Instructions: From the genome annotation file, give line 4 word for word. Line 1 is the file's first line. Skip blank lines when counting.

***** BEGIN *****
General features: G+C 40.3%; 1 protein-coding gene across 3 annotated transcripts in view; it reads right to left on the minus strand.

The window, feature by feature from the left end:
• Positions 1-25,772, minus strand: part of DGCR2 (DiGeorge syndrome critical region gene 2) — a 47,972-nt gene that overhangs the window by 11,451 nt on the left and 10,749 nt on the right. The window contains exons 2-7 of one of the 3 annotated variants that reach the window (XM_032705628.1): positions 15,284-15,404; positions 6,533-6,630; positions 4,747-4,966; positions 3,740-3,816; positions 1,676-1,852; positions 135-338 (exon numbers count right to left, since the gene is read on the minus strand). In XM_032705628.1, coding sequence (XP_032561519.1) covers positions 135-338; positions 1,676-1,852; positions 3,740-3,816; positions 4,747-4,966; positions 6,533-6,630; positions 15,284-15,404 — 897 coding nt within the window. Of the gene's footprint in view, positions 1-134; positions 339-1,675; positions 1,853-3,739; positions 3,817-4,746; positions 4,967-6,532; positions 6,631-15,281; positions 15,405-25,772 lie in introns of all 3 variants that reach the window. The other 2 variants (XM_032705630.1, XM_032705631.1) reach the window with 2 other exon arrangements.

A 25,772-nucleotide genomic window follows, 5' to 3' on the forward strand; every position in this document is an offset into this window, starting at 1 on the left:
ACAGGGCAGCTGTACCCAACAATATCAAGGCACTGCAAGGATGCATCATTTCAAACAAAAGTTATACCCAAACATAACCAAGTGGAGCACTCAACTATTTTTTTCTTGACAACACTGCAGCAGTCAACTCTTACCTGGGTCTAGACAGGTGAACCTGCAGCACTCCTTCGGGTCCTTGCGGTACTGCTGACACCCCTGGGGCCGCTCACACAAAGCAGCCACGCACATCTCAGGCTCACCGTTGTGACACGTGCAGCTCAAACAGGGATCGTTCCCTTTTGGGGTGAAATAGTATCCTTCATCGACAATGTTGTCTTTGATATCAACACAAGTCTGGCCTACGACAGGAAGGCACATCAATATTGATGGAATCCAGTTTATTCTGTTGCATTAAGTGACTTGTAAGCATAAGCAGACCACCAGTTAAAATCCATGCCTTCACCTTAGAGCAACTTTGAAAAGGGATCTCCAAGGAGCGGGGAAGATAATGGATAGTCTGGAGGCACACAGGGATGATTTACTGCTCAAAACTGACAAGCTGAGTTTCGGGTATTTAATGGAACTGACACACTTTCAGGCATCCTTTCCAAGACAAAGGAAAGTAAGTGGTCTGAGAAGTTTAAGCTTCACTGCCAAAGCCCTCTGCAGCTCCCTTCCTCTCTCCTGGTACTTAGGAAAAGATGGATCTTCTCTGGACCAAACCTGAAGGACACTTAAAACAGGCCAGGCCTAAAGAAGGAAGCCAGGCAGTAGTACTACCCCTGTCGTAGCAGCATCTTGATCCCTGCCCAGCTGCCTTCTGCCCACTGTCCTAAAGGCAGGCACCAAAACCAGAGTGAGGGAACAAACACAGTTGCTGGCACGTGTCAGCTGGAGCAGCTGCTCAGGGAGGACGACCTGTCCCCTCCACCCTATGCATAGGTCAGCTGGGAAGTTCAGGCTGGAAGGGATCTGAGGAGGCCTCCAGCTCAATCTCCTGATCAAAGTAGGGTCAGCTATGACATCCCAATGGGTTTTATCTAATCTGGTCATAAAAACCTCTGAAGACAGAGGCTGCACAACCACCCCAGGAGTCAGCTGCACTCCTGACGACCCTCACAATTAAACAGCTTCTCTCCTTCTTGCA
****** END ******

A 25,772-nucleotide genomic window follows, 5' to 3' on the forward strand; every position in this document is an offset into this window, starting at 1 on the left: